None of these cases has been tied to the others, but the key players appear to share the same mix of elements that have mingled in the minds of terrorists throughout modern history. And this is true whether they are leaderless jihadis improvising on their own or trained cadres answering to Osama bin Laden directly (as may have been the case with the belly bomber in Riyadh).

First of all, there's testosterone. The ranks of terrorists are full of young males fascinated by the idea of action. As Georgetown University scholar Bruce Hoffman notes in a draft of his paper "The Changing Nature of Combatants: Who Fights?"—soon to be published by Oxford University Press—women played important roles in earlier terrorist movements, but when we are talking about people "doing jihad," the overwhelming majority are young men, even boys. As Hoffman notes, the average age of the 19 September 11 hijackers was 24, while that of Palestinian suicide bombers is 21. To cite only the most recent examples: the suicide bomber in Riyadh, Abdullah Hassan Tali Assiri, was 24; Najibullah Zazi is also 24; Finton is 29; Smadi is only 19.

Second, there's what we might call "narrative," which is a little different—and much more accessible to a young terrorist's mind—than theological exegesis or, in the old days, dialectical materialism. The common thread is that the terrorist identifies with people—or more often, a people—suffering repression by some outside force: the Irish under Britain a century ago, the Jews in Palestine before 1948, the Palestinians under Israel since then, the Tamils under the Sinhalese, Latin American peasants under oligarchs. The list was long even before Osama bin Laden identified the more generic oppression of all Muslims by "Jews and crusaders" and Iraqis and Afghans came under American-led occupation.

The would-be terrorist doesn't have to be a victim of the suffering himself; often, he is not. As the venerable scholar of insurgency Walter Laqueur has pointed out for decades, those attracted to terrorism tend to be relatively well educated, gainfully employed, and sometimes come from quite affluent backgrounds. They convince themselves that they are righting epic wrongs, and many believe that their sacrifice (their "martyrdom") is not only heroic but even chivalric. The seminal work of Al Qaeda ideology, written before 9/11 by Ayman al-Zawahiri, is called Knights Under the Prophet's Banner.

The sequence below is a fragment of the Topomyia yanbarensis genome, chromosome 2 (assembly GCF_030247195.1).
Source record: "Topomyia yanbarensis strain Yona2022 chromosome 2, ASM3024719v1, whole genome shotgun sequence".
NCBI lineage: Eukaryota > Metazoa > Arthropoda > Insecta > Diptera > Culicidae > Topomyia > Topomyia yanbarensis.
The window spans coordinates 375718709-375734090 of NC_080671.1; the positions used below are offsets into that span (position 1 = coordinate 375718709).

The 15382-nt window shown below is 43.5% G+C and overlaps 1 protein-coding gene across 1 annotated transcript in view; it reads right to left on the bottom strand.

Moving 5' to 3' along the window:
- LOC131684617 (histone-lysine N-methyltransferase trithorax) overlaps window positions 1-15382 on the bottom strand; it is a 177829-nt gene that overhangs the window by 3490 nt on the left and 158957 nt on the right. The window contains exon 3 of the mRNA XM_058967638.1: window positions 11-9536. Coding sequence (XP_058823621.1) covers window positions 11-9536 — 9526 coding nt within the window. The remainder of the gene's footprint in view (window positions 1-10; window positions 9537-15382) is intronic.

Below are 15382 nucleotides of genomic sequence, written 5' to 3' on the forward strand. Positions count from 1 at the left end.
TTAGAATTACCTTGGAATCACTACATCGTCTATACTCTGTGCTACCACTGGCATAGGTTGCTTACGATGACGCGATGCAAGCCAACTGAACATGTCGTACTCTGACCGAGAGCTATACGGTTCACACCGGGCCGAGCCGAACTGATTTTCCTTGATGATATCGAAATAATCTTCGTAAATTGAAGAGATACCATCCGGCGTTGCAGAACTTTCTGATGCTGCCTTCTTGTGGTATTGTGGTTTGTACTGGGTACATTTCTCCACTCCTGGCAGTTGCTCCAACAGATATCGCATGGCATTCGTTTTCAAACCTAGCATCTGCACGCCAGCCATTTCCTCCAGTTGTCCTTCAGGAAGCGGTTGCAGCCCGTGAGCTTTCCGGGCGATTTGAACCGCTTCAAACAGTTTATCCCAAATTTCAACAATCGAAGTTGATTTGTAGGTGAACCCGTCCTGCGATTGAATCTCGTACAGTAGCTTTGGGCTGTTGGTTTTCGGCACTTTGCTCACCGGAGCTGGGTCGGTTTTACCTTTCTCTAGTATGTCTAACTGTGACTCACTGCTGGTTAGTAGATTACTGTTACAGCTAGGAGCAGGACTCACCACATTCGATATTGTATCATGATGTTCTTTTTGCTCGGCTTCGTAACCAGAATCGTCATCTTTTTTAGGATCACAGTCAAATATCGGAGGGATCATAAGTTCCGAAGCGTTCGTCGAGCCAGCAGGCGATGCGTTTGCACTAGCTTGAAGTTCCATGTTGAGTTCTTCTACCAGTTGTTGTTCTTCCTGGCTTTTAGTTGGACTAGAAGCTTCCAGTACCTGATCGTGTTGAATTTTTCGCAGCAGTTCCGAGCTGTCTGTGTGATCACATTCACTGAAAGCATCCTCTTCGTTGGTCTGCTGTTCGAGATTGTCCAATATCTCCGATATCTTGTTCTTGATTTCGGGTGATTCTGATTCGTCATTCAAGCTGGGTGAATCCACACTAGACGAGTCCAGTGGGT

And finally, there's what we'll call theater. Terrorism is all about spectacle and always has been. Almost a thousand years ago, the cult of the assassins set out to terrorize their enemies by proving they could strike them in places where they thought they were secure. Assiri, the guy with the bomb in his gut, was certainly in that tradition. But for many other terrorists in recent years, Hollywood movies like the disaster epics of Roland Emmerich (Independence Day, Godzilla) were a source of inspiration. The alleged conspirators in the synagogue bomb plot in the Bronx last spring reportedly were "disappointed" that the best target, the World Trade Center, had already been hit. One bluntly said he wanted to see the destruction on television and be able to say, "I'm the one who did that."

Testosterone, narrative, and theater: TNT, if you will. That's the mix inside a would-be terrorist that you really have to watch out for, no matter whether his weapon of choice is a box cutter, a truck full of fertilizer, or the bomb in his own belly.